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1. Political and business stability

  • Bulgaria is a member of the European Union, NATO and WTO
  • The stability of the currency is supported by the currency board, pegging the Bulgarian lev to the euro at the level of 1.96

2. Strategic Location

  • Located at the heart of the Balkans, Bulgaria is a strategic logistics hub. Ease of transportation of cargo is provided by:
    • Five Pan-European corridors ( IV, VII, VII, XI, X), which pass through the country
    • Transport program TRACECA, which connects Europe with Caucasian and Central Asian region
    • Four major airports: Sofia, Plovdiv, Bourgas and Varna
    • Two main seaports: Varna and Bourgas
    • Numerous ports at the Danube River

3. Access to Markets

  • Due to its location Bulgaria provides direct access to the following key markets:
    • European Union – zero tariff market with population of 500 million
    • CIS – still not well penetrated market with a high potential
    • Turkey – zero tariff market of near 80 million population
    • Middle East – a market with high purchasing power

4. Human Resources

  • Work force is well educated, highly skilled and multilingual
  • 62.2 % of the total population is in working age (appr. 4.6 million)
  • 60 000 students annually graduate from 51 universities
  • 98% of the high school students study a foreign language (usually English) and 73% study a second language (mainly German, French, Spanish, Russian)
  • 94% of the schools have Internet access
  • One of the more compelling statistics about the state of Bulgaria’s education is that more than two-thirds of students study English.
  • Moreover, the curricula at more than 100 high schools are taught in a foreign language. Increasingly, given the lower costs of study and living,
  • Bulgaria is also attracting a lot of international students, with more than 10,000 non-native students enrolled in domestic universities or colleges.

5. Support for Certified Investors

As part of the EU’s multi-billion-euro scheme to fund development in several key industries, the Bulgarian government provides funding support for certain sectors. The Investment Promotion Act (IPA) invests in research and development, high-tech services, warehousing and logistics, and manufacturing, as well as other crucial industries. In addition, certified investors also receive a wide variety of benefits, including participation in a priority investing scheme.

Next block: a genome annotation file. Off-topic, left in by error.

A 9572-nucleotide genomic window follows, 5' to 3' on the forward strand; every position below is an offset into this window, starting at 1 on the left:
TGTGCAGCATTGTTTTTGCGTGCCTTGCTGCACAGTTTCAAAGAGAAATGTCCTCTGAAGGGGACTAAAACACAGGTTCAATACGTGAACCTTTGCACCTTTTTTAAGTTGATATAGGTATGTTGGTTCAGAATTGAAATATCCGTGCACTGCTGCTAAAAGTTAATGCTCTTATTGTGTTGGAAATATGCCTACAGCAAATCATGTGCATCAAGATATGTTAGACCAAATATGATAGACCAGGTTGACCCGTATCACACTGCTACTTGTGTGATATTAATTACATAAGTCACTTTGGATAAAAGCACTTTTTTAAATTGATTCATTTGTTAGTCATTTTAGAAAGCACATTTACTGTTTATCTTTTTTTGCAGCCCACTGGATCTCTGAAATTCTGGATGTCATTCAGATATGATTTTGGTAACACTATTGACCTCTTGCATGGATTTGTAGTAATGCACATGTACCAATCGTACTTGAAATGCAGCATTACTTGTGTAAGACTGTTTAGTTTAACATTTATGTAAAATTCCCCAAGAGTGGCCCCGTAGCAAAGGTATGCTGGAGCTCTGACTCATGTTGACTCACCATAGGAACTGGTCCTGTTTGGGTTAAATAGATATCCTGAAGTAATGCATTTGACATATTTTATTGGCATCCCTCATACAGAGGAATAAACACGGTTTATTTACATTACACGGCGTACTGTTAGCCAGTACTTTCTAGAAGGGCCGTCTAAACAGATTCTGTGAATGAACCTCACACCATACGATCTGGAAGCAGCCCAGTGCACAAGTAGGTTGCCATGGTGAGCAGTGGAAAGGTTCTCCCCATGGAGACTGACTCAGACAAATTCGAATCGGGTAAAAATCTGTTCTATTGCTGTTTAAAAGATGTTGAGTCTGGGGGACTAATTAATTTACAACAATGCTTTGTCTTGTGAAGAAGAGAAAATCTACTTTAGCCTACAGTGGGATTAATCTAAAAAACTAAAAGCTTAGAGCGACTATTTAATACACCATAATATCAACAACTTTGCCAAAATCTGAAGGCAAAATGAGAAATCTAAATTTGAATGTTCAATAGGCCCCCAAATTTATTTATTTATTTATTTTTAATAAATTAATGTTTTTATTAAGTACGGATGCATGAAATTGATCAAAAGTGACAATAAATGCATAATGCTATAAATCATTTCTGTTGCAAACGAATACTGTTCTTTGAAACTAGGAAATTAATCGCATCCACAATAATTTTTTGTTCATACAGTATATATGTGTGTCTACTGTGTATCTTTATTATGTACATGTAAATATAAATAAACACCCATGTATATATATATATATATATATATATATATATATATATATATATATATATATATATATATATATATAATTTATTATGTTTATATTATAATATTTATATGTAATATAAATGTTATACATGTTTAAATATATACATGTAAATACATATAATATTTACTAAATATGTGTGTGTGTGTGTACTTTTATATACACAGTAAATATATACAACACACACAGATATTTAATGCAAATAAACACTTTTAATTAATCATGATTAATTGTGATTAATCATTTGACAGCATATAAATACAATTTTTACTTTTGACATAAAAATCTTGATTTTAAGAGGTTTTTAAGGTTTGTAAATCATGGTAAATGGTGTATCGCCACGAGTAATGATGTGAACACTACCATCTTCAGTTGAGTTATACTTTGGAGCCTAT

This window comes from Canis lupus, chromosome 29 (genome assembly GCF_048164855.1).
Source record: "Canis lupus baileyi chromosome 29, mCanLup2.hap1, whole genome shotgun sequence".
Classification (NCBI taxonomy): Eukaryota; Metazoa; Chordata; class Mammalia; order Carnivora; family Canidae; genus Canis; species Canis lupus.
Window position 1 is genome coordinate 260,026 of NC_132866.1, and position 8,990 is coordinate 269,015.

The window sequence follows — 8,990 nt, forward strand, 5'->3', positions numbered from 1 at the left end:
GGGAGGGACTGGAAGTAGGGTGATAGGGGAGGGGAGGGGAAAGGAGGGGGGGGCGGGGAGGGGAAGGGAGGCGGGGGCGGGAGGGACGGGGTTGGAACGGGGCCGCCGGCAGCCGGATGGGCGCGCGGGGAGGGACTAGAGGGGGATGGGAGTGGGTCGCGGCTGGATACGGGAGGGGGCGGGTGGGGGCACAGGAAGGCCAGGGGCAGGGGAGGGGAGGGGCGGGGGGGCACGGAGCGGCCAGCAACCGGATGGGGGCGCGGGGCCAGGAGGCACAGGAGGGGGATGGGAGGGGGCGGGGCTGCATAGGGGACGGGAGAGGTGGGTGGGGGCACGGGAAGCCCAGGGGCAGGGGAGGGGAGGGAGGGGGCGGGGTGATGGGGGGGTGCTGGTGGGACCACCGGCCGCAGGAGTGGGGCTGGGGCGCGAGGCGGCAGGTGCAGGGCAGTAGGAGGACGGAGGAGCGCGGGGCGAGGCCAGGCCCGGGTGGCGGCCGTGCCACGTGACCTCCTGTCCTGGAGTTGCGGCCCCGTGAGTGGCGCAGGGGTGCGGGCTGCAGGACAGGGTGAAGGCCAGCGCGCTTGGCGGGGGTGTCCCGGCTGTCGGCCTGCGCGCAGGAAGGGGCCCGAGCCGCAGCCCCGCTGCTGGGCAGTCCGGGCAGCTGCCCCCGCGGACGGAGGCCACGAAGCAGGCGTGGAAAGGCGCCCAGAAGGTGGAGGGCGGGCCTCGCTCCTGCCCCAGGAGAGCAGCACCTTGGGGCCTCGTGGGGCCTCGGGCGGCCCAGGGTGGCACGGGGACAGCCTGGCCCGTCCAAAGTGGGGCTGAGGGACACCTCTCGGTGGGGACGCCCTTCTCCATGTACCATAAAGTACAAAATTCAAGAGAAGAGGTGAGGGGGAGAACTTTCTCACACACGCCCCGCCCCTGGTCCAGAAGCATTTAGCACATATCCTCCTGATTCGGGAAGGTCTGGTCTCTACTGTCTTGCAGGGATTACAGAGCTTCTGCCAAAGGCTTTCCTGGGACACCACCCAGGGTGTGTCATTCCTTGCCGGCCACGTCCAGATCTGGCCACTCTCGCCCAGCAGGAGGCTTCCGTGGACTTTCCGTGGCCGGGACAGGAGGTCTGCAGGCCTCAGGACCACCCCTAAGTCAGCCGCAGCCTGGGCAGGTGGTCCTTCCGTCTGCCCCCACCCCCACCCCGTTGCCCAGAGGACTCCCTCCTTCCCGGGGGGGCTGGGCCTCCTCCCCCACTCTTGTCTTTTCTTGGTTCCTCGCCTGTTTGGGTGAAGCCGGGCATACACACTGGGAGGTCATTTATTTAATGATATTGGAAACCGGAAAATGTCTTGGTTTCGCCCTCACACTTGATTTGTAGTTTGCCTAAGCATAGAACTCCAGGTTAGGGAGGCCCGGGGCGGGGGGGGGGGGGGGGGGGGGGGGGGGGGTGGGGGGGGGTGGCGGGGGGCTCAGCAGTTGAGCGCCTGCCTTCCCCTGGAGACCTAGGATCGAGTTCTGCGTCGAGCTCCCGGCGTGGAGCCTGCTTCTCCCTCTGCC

Here are just some of the advantages of these schemes:

  • Shortened administrative procedures.
  • Financial support for education and professional training.
  • Infrastructure subsidies.
  • Priority purchasing of state or municipal land.

Our Local and International Interim Managers already supported companies and Private Equity Funds in:

  • Due diligence before acquisition
  • Greenfield
  • Brownfield
  • Relocation of production
  • Performance Improvement / Lean
  • Governance and Transparency
  • ERP/ SAP Implementation
  • Digital Transformation
  • Market entry
  • Business Development
  • Sales Channels and Market Approach

6. Investment Promotion Act

The 2004 Investment Promotion Act (revised in 2018) stipulates equal treatment of foreign and domestic investors.

The law encourages investment in manufacturing, services, high technology, education, and human resource development via a range of incentives, which include:

  • helping investors purchase municipal or state-owned land without tender,
  • providing state financing for basic infrastructure and for training new staff, and
  • reimbursing the employer’s portion of social security payments.

The law also provides tax incentives and fast-track administrative procedures for public-private partnerships.  Priority investors may receive incentives such as

  • below-market prices when acquiring property rights (full or limited) from the central or municipal government,
  • government grants for research and development (R&D) and education projects, and
  • institutional support for establishing PPPs.

Additional investment incentives include a

  • two-year valued-added tax (VAT) exemption on equipment imports for investment projects over EUR 2.5 million, provided the project will be implemented within a two-year period and create at least 20 new jobs.
  • Corporate income tax exemption can also be granted for manufacturing projects, with no minimum investment requirement, that are implemented in high unemployment areas (25 percent higher than average nationwide unemployment) and create at least 10 jobs, of which at least fifty percent are created in productive sector.

7. Foreign Trade Zones/Free Ports/Trade Facilitation

  • EU integration encouraged local authorities to seek partnerships with the private sector and provide resources (i.e., land, infrastructure, etc.) for the development of industrial zones and technological parks. 
  • The Trakia Economic Zone in south-central Bulgaria is one of the largest industrial area in Southeast Europe, attracting over EUR 2 billion in investment and sustaining over 30,000 jobs.  
  • In addition, the state-owned National Industrial Zones Company (NIZC) currently operates fully functioning industrial zones in Sofia, Burgas, Vidin, Ruse, Svilengrad, Stara Zagora and Varna. 
  • Under construction are future industrial zones in Suvorovo (Varna), Telish (Pleven), Kardzhali and Karlovo.
  • Investors in these economic zones benefit from established infrastructure, location, and transport logistics. The common thread among all these economic zones is that they are either located in regions with sufficient available labor, in poor regions where the government provides special investment incentives, or at important cross-border junctures.

Interested in doing business in the CEE Region? Check our dedicated page for Romania

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